Software Development
Business development / Products / Software / Workplace culture

What we can still learn from ‘minimum viable product’ practices

First coined in 2001, testing product ideas in the most efficient way possible still challenges creative teams. A CTO shares tips that extend well beyond software.

Super simple MVP. ( Wink/made with DALL-E)

This piece first appeared in CEO Chris Wink’s Builders newsletter. It features tips on growing powerful teams and dynamic workplaces. Sign up to get more pieces like this in your inbox before they appear on our site.

French novelist Antoine de Saint Exupéry wrote that “perfection is attained not when there is nothing more to add, but when there is nothing more to remove.”

That high-minded virtue has become best practice in early business planning, from software and hardware through to an event or service. The art of product development is to start with a product that has very little art. That philosophy has emerged as low-cost tools such as coding “copilots,” website builders and 3D printing have proliferated.

“The building is getting easier,” Aaron Mulder told me. “Agreeing on what to build is not so easy.”

Mulder is an old hand in software building and now chief technology officer at Chariot Solutions, a software consulting firm based in suburban Philadelphia. (Fun fact, 15 years ago, Chariot was the first company to ever buy advertising on

Most of us do tend to over-build. Why? For one, we’re naturally more creative than scientific: it’s easier to generate ideas than it is to test if any of them are any good. We also crave consensus, so when a coworker has just one more suggestion, it feels rude to shoot it down.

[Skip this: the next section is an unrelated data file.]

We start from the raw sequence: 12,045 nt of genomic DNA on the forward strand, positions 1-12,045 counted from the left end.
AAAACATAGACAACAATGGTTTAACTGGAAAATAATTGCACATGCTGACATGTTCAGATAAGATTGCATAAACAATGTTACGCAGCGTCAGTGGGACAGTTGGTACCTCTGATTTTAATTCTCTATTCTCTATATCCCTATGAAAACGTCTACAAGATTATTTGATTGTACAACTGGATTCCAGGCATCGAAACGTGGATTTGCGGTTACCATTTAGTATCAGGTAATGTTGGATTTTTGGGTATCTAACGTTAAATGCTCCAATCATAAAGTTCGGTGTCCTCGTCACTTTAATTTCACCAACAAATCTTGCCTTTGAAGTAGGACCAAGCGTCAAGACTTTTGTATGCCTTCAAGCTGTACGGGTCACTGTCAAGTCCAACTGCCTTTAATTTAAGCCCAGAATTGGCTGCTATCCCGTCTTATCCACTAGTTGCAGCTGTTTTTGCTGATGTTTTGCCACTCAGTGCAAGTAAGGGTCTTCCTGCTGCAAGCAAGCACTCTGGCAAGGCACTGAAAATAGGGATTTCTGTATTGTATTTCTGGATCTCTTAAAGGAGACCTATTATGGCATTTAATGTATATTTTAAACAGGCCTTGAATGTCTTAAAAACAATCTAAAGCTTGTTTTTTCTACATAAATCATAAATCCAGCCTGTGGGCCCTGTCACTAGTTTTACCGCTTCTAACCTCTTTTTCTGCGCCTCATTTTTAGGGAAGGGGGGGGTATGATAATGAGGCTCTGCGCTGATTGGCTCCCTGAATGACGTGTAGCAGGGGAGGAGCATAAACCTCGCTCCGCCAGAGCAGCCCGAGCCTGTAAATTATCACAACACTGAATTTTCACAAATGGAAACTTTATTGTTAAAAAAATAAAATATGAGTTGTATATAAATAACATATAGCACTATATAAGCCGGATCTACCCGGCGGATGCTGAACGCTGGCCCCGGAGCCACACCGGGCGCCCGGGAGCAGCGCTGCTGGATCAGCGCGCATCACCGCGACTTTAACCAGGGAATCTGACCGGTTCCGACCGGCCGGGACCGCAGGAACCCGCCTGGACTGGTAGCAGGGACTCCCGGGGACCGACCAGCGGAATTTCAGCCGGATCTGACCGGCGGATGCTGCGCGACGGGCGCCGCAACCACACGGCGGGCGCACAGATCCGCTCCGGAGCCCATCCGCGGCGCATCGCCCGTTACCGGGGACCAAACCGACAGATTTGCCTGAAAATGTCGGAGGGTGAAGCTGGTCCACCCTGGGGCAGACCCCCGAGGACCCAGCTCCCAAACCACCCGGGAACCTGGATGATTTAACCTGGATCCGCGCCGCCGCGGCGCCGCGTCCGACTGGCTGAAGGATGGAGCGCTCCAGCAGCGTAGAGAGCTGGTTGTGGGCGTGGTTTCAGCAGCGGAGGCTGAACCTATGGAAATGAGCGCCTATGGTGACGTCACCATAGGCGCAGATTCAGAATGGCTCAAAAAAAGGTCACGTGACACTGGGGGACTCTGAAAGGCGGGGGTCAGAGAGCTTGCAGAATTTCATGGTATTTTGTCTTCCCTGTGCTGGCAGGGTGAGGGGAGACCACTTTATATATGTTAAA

Software building has gifted us jargon to describe this. In 2001, Frank Robinson, the CEO of California management consulting firm SyncDev, coined the term “minimum viable product” — or MVP in the lingo, which has become both a staple of the Silicon Valley consensus and a warning for those of us who tend to over-build.

Many projects have been so overloaded with pet features and distracting widgets that no one could determine what was effective and what wasn’t — assuming the project launched at all. It’s a common trap for teams of any size.

“For a startup, you think you know what you need to offer, but you really don’t until someone has used it,” Mulder said. Big, established teams experience misaligned expectations between their existing offerings and any new ones they want to test. Mulder draws a bright line between an MVP and your “first release.”

“Your MVP should be a fact-finding mission,” he said. Look at Journal My Health, an app launched in 2021 by longtime Chariot exec Tracey Welson-Rossman. Research shows that regular journaling improves health outcomes, especially for those with chronic conditions, but as most of us know, sticking to a journaling routine is a challenge. The app aims to improve follow-through. Its MVP tested assumptions about its effectiveness — but didn’t include cloud-sync across devices or login features that are common among established apps.

In other projects, Mulder has confronted real disagreement between product leaders with lots of feature requests and engineers who want to only build what is necessary.

“I don’t want to go to a product team and say ‘you’re wrong,’” Mulder said. “But I am willing to say, ‘Let’s put this in front of customers and see how it goes.’”

This exposes a fundamental weakness of most creative endeavors, not just software. We latch onto an idea of ours and resist giving it up. Remember: Obsess over a problem rather than one particular solution. An MVP is a necessary test of your assumptions.

“Write down what you want to learn,” Mulder said. “Then go learn it as efficiently as you can.”

Companies: Journal My Health / Chariot Solutions
Series: Builders

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